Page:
Putting on my Economist’s hat once again, all three of those would be class leaders by global standards, some would even say the envy of all others. Obviously it depends on your definition of “good products/services” and “reasonable price”, but:
Telecommunications: Europe didn’t dismantle its telco monopolies like the disastrous AT&T breakup in the US. Because of that, it got to define the global cellular phone standard GSM, and until very recently got to define the standard mobile phone (Nokia). Europe, especially Britain and the Netherlands, are still the main hub for the global internet just as New York is for the US (partially due to being the closest to Europe). Look at any map of the global internet and Europe is lit up like a Christmas tree.
At a pure consumer level, prices and conduct are tightly regulated and fair, with regular reduction of the caps placed on fees to force down prices for those who don’t regularly shop around for “deals”. Price or service gouging generally doesn’t happen. Net neutrality isn’t even discussed much here because it’s not even an issue. If you look at the OECD fixed not wireless broadband ranking per 100 citizens, the US and Europe aren’t in the same ballpark, Europe is way ahead (I don’t count wireless broadband as real broadband).
Healthcare: Most European countries provide nationalised healthcare which is very tightly price controlled, including to the price of free of cost. Outcomes for the poorest 20% of citizens and the 50% average are the world leading bar none. Last year myself and Megan had a baby, and that birth was entirely paid for by the Irish state. Chances of something going wrong were on average one sixth of the chance in the United States, which made us laugh when Megan’s friends genuinely were worried for her safety over here. China and Latin America are copying the European health approach and completely ignoring the US one for a reason: outcomes. We also achieve those much superior outcomes at less than half the cost per citizen of the US.
Banking services: When I lived in Canada in 2012-2013 I was quite stunned at how primitive the North American banking system is for such advanced countries. Why can’t I use my ATM card to buy stuff in China and have it shipped to me because ATM cards aren’t functionally equivalent to credit cards? Why can’t I use the point of sale in retailers to do an ATM cash withdrawal when I buy stuff? And why aren’t there chip and pins and wireless payment and ID photos on the bank card, they were just coming in as a “new thing” end of 2013 when we left? Why can’t I from my online bank account wire money to anywhere in the world in a choice of today, two day, and five day options? Why can’t I have a credit card without depositing a guarantee of its credit limit? Why can’t I get car insurance for one week in a choice of on-the-car on on-the-driver insurance? Moreover, you guys still use cheques, I actually had to ask Google how to write one of those in Canada. I remember them here when I was a child.
In most European countries, there are no bank account maintenance fees, no charges for bank transactions, no charges for using ATMs. In Canada I paid $3 every time I stepped near an ATM. In the US, sometimes $4.50.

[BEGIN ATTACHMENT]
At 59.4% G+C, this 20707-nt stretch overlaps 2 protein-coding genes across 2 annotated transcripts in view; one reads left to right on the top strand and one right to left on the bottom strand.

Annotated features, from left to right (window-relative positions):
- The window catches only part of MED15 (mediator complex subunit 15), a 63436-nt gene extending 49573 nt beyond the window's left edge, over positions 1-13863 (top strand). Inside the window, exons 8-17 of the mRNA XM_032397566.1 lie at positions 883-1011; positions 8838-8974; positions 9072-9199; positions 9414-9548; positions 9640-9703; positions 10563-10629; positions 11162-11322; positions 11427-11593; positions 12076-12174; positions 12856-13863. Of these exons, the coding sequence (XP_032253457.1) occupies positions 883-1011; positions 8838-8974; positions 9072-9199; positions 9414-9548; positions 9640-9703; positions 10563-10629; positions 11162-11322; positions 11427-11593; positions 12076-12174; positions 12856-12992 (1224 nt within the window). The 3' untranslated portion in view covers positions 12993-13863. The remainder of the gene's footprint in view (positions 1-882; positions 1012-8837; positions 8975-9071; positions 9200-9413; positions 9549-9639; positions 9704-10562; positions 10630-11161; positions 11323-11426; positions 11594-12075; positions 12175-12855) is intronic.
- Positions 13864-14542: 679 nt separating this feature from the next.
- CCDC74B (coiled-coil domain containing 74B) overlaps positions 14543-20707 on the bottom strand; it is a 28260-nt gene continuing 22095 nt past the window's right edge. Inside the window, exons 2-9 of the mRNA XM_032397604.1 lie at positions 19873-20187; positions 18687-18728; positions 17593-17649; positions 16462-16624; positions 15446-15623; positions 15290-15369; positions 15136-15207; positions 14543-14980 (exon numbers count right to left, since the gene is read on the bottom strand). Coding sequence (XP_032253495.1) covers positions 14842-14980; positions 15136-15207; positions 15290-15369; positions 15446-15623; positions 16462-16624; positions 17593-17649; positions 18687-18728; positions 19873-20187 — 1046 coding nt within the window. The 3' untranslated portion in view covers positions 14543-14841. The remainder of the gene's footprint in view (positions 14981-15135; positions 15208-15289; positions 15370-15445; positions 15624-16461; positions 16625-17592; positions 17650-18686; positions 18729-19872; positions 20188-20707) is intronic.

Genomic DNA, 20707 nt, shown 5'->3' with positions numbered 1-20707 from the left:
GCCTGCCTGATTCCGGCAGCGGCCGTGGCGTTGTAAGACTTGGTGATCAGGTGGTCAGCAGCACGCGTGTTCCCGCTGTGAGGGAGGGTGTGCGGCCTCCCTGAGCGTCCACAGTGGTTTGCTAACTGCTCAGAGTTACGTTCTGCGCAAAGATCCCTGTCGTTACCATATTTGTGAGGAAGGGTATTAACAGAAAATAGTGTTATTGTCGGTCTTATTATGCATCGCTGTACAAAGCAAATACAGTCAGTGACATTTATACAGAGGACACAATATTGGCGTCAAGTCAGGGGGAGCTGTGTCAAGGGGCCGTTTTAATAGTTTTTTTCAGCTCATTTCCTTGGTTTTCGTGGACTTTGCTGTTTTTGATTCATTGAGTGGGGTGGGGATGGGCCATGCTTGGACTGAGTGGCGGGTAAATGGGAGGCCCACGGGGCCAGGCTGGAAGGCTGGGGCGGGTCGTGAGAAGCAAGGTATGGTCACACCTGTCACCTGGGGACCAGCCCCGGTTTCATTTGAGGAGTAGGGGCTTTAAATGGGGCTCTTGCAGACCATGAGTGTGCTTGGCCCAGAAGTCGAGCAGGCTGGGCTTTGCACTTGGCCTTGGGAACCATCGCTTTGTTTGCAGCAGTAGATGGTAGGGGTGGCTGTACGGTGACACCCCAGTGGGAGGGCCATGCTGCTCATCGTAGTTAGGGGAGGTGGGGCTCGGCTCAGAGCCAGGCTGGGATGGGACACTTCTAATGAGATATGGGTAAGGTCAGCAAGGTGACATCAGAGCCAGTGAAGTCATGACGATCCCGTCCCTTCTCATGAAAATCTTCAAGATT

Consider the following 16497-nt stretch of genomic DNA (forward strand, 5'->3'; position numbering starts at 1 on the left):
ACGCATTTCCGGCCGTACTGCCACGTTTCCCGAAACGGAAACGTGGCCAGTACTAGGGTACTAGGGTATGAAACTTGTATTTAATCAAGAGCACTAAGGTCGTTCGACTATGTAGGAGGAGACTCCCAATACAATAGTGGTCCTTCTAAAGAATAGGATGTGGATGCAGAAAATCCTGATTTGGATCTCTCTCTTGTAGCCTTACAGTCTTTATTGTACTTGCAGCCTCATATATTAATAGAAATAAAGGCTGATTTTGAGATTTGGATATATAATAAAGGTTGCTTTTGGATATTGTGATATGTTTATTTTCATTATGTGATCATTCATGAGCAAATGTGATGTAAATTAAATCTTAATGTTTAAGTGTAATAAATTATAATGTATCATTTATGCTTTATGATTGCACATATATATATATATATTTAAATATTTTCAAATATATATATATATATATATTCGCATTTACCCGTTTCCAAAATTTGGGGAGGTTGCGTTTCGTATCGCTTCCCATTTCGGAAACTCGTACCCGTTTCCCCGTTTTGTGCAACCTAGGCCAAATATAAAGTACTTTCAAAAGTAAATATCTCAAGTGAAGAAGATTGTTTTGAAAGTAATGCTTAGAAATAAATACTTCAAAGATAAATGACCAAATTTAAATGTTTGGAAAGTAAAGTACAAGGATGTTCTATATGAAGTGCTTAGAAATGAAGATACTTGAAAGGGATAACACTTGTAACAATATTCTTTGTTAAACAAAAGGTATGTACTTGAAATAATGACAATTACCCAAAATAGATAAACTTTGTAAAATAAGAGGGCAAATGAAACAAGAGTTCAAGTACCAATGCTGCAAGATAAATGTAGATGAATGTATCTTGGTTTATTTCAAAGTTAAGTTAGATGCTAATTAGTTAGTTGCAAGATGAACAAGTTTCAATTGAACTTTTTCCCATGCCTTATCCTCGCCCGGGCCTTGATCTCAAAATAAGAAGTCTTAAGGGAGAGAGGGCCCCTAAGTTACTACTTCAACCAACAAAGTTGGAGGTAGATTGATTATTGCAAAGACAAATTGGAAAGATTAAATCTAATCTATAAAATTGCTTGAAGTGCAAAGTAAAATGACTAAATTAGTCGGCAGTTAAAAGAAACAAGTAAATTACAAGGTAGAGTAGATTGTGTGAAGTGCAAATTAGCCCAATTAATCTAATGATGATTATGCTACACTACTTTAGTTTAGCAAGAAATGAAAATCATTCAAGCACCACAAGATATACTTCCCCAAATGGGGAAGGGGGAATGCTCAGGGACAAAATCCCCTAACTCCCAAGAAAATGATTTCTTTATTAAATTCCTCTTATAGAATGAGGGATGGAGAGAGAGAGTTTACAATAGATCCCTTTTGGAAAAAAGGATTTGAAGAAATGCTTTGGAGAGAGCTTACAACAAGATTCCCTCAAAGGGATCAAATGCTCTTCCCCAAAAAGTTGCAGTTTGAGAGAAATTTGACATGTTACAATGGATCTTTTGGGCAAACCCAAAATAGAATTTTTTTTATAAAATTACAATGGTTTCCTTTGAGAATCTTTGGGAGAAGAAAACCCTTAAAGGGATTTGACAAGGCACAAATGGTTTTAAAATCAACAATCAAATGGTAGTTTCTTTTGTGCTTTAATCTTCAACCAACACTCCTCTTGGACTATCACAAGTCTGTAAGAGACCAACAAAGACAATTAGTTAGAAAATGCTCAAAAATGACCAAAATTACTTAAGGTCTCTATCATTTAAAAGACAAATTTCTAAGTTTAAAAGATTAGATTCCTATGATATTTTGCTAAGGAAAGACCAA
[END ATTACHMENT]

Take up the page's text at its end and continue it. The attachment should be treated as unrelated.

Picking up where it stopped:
Part of European supremacy here is because London remains the centre of the global banking industry, so weird custom insurance is easy to find and buy (e.g. want to insure against aliens landing next year? No problem), and credit card risk is much more easily securitised. You also get more innovative banking products - for example, my UK credit card charges me 6.7% APR, and it doesn’t try to trick me, gouge me, have silly entrapment clauses or other ways of costing unexpected fees or super high trick APRs. Moreover, I’m Irish and live in Ireland with a different currency, yet I can open a UK Sterling credit card and bank account. Go ahead and try that in the US if you’re Canadian, or vice versa!
Prices here in Europe are more expensive than the US because of the hefty 20-25% sales tax. But that’s deliberately there to stop you consuming, and encourage you to invest instead (a 45% tax on bank interest encourages the bond or stock market, any post office here lets you buy government bonds very cheaply and easily and tax free). Sales taxes don’t tend to apply to most services, and so are very price competitive to the US, indeed often free as I mentioned above. This is despite banks etc. not being allowed to sell your personal data for profit like in the US.
Europe has its big problems, mainly that we divert too much resources away from the young to the old, and people prefer a predictable shitty future to a less predictable potentially better one. There is a definite problem with encouraging growth here. But on high quality products and services we are tough to beat, albeit we cost more. I’d challenge you to try a €10 three course meal in Spain or France and not be stunned at how vastly better quality cheap food is to Anglo Saxon countries. Over there, what they consider minimum food quality acceptable is several orders of magnitude above the US, though I’ll grant you that the portion sizes in the US are great bang for the buck. We used to eat for three days off a typical main course in the US, and the doggy bag is real handy (you would get a lot of hate even asking for one here, though portions are small).